A mammal’s milk is formulated for its offspring. Cow’s milk is no exception: it comprises the exact nutrients that are perfect for baby cows, nothing more, and nothing less.
Cat’s milk has a completely different composition to cow’s milk. It contains roughly 8.7% crude protein and 12.7% fat. That’s far more protein and fat than cow’s milk contains, at abour 3.4% fat and 3.3% protein. That’s good in one way, because it means that if you fed your cat cat’s milk, it would gain even more weight! But it also puts paid to the idea that cow’s milk is something that’s beneficial for your pet.
My Cat Drank Milk: What Do I Do?
If your cat somehow got into the milk, don’t worry. It will be fine.
It will likely experience the effects of lactose intolerance, which it will find unpleasant, but these shouldn’t have any lasting effects. These symptoms typically begin some time around 8 hours after the milk/dairy was ingested, as that’s how long it takes food to reach the colon. They last a few hours and get better after your cat goes to the toilet or brings up any remaining lactose. This isn’t something you can help with, except perhaps to comfort your cat.
Stop Your Cat Drinking Milk
If this is a regular problem, and it’s definitely lactose intolerance, then you shouldn’t allow your cat to drink milk or eat dairy any more. As shown above, it’s not doing your cat any good health-wise. It’s also your job as the owner to ensure that your cat has a long, happy, healthy life and the symptoms of dairy intolerance do nothing to help that.
But if you aren’t feeding your cat dairy, and it’s finding access to dairy on its own, take steps to ensure that it can’t do that any more. If somebody in another home is leaving milk out for your cat, either have a word with them, or keep your cat indoors. Or, if your cat is finding dairy products in the bin, get a bin with a lid that your cat can’t get into. Otherwise, these symptoms will continue.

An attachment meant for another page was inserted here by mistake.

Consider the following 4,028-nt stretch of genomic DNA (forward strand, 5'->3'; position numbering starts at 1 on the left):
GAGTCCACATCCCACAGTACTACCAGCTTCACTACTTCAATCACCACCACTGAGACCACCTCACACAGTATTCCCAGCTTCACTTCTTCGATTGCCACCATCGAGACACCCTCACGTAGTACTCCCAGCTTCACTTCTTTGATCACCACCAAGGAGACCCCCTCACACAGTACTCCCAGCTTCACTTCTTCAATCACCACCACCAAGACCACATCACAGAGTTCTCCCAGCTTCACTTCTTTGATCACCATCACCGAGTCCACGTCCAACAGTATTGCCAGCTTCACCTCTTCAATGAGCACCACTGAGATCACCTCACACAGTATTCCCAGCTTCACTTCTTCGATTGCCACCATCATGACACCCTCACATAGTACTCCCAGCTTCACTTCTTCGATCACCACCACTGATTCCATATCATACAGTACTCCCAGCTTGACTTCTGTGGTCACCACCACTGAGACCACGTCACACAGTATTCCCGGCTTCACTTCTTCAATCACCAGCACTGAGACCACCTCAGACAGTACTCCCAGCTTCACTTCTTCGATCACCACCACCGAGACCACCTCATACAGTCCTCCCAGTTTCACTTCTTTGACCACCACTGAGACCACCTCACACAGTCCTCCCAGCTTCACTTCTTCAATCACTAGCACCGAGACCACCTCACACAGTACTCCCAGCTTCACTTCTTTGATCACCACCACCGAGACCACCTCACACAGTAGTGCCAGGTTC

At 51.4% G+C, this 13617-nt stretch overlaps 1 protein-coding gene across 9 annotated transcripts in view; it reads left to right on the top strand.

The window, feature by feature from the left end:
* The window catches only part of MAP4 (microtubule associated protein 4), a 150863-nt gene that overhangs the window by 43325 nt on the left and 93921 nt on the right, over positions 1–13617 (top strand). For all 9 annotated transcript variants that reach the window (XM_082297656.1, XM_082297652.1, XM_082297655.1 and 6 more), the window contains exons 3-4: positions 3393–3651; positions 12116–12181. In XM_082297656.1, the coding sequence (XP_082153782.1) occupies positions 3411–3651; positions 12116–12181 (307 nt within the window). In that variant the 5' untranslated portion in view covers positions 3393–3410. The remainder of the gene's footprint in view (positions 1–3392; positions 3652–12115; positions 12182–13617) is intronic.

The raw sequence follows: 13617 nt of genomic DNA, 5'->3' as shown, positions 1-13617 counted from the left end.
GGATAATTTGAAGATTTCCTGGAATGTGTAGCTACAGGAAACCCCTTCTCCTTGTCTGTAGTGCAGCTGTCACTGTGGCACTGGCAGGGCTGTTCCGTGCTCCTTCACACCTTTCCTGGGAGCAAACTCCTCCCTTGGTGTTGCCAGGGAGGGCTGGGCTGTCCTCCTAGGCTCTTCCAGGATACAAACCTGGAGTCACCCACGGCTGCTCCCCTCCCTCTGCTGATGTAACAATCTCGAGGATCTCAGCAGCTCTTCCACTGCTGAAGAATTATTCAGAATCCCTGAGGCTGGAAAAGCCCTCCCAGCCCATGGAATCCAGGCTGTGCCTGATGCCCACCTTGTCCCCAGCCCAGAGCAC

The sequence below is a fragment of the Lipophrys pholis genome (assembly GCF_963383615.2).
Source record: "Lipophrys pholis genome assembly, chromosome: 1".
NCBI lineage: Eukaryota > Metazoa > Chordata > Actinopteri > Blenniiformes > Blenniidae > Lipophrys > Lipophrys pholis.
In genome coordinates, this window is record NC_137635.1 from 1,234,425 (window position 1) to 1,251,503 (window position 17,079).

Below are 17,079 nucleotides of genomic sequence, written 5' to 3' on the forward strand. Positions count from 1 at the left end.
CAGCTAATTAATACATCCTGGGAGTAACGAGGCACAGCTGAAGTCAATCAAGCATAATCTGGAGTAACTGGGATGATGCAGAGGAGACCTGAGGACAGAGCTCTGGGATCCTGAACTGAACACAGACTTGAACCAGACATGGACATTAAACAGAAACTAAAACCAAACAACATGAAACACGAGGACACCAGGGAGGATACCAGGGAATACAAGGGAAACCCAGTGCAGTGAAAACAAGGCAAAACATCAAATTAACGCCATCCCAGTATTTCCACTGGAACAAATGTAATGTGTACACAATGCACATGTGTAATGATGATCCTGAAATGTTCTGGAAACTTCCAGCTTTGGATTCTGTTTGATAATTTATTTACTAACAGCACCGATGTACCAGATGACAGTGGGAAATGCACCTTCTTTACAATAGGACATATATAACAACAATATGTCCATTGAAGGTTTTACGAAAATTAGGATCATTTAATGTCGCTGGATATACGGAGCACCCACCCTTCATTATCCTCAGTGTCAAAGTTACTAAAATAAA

Talk To a Vet
If for whatever reason your cat experiences a severe reaction, you should take it to the vet. They can properly diagnose the problem and recommend a potential fix.
Can Cats Drink Lactose-Free Milk?
You could feed a cat lactose-free milk, but there’s little point.
Yes, cats enjoy milk, but they enjoy all sorts of things that are good for them (like fish). There’s nothing special about milk that cats crave or need, it’s simply a high-fat, dense food, and cats enjoy most kinds of high-fat dense food.
On top of that, milk is bad for cats beyond the issue of lactose intolerance. Your cat should get all the nutrients it needs from its food: lots of fat and protein, a small amount of carbohydrate, and all the minerals and vitamins it needs for maintenance of health. In giving your cat milk, especially high-fat milk, you run the risk of making your cat gain weight.